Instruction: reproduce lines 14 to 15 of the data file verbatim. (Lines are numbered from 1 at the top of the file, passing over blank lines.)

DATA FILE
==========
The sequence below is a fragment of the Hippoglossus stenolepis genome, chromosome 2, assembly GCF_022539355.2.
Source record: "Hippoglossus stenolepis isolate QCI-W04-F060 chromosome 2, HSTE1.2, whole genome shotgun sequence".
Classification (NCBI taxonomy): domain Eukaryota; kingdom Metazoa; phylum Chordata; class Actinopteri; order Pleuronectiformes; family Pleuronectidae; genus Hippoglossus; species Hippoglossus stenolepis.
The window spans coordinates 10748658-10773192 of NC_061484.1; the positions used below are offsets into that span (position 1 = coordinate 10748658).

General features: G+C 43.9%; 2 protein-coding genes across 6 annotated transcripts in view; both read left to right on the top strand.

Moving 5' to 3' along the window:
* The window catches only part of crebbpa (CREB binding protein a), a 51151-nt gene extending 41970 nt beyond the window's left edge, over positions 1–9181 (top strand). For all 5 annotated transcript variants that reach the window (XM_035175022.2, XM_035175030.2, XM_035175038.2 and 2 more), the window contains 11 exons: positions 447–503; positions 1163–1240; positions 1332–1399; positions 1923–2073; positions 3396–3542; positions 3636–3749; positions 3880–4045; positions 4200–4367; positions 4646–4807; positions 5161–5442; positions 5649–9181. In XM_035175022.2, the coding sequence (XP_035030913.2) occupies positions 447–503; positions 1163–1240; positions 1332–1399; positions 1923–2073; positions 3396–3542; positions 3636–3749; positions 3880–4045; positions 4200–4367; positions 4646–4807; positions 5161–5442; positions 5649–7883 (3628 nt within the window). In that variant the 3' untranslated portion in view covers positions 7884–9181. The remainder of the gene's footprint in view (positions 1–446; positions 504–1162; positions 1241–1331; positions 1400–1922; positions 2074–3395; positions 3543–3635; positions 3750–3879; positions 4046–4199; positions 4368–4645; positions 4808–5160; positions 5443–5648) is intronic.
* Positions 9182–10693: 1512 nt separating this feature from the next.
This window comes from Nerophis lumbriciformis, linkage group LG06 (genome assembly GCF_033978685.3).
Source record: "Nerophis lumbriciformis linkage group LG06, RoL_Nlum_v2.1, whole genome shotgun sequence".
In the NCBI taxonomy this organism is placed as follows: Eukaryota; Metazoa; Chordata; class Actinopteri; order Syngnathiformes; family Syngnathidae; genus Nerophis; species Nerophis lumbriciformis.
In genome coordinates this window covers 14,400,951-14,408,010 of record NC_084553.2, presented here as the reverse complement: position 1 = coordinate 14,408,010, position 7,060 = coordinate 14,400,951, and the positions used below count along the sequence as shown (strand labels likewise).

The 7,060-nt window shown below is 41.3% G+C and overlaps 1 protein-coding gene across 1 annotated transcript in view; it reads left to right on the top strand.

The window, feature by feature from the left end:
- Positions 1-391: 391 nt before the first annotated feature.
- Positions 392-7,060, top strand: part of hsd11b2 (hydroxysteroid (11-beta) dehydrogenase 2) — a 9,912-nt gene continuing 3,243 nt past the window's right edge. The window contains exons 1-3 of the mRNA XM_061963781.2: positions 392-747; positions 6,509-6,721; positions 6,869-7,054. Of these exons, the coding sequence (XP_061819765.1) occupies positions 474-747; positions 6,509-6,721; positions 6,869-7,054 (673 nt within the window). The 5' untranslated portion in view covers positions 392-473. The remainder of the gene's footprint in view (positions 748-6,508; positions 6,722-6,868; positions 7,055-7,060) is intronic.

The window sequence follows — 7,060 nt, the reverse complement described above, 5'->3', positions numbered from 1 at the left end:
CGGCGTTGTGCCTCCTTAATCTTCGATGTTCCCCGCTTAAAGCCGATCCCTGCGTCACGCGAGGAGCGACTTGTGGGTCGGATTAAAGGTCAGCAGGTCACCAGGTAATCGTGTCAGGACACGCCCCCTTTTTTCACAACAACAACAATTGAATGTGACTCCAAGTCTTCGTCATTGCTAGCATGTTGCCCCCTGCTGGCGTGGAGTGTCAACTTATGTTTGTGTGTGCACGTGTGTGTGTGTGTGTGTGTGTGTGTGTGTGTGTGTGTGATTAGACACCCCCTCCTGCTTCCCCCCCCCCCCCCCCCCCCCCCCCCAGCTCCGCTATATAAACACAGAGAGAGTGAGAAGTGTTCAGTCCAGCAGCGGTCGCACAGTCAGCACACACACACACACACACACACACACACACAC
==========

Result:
The window, feature by feature from the left end:
- Positions 1-391: 391 nt before the first annotated feature.